Each school student knows that the moss grows only on North side of a tree, so if you got lost in the wood, then without effort you will orient on parts of the world. But whether this sign is always right? Ecologists claim that it is not necessary to trust plants blindly.
Throughout the millennia wanderers and researchers were guided on the way, using natural natural navigators: the provision of stars in the sky, the direction of wind and of course a moss. Common sense and the experience accumulated by mankind says to us that the moss grows only on North side of trees, so you will be able to orient on parts of the world even in case were lost in a thicket. Caitlyn Phong, the ecologist from the University of California, in general does not refute this statement. According to her, the moss demands the wet and shady environment, otherwise it quickly dries. In process of advance from the equator to the north, sunshine reach Earth more often from South side, under a small bias, but is not strictly vertical. Therefore the North side of all objects receives less light and is shaded.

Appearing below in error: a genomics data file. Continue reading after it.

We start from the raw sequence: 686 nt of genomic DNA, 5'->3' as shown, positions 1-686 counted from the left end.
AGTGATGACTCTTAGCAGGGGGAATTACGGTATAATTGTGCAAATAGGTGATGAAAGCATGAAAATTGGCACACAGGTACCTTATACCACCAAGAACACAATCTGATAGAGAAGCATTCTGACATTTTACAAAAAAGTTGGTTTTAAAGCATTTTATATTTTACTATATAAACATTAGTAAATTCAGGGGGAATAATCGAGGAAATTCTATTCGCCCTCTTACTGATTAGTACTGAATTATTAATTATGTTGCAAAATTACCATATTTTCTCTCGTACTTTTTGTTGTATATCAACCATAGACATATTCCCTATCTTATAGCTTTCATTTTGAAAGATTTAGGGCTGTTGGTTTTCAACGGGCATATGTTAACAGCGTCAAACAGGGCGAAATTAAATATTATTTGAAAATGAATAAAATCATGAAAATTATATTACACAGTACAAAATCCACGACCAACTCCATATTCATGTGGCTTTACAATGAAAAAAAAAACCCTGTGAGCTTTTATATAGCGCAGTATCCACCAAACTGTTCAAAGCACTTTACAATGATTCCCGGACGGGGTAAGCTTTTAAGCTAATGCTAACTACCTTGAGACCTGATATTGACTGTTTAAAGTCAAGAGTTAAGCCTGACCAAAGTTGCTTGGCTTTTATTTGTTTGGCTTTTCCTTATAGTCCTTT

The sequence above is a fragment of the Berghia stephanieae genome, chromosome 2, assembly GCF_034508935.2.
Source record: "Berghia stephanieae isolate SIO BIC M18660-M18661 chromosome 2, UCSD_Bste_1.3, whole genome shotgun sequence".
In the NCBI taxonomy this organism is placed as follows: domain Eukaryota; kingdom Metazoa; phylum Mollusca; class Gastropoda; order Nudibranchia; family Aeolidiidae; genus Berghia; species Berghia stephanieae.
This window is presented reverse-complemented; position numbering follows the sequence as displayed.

This rule, however, is right only for the northern hemisphere. On the southern hemisphere everything will be strict on the contrary: because of Earth inclination sunshine get mainly on North side. For example, in Australia the moss grows in the basic on South side of trees. Architects also should take it into consideration that windows came to the light party, Phong says.
Nevertheless, you should not be trusted plants blindly. At the mokhoobraznykh there are no roots and characteristic vascular system for water circulation and minerals, and it means that they can lose very quickly all liquid — therefore prefer a shadow. However, a set of factors in the nature can create both a shadow, and the increased humidity so they mokhoobrazny in the heavy-bodied wood can grow in all directions. Therefore completely you should not refuse a compass, certainly. However if all of you got lost, the most reasonable will be to examine as much as possible trees and to understand where the moss young growth is most often visible and whether there is no it in a shadow from other forest objects.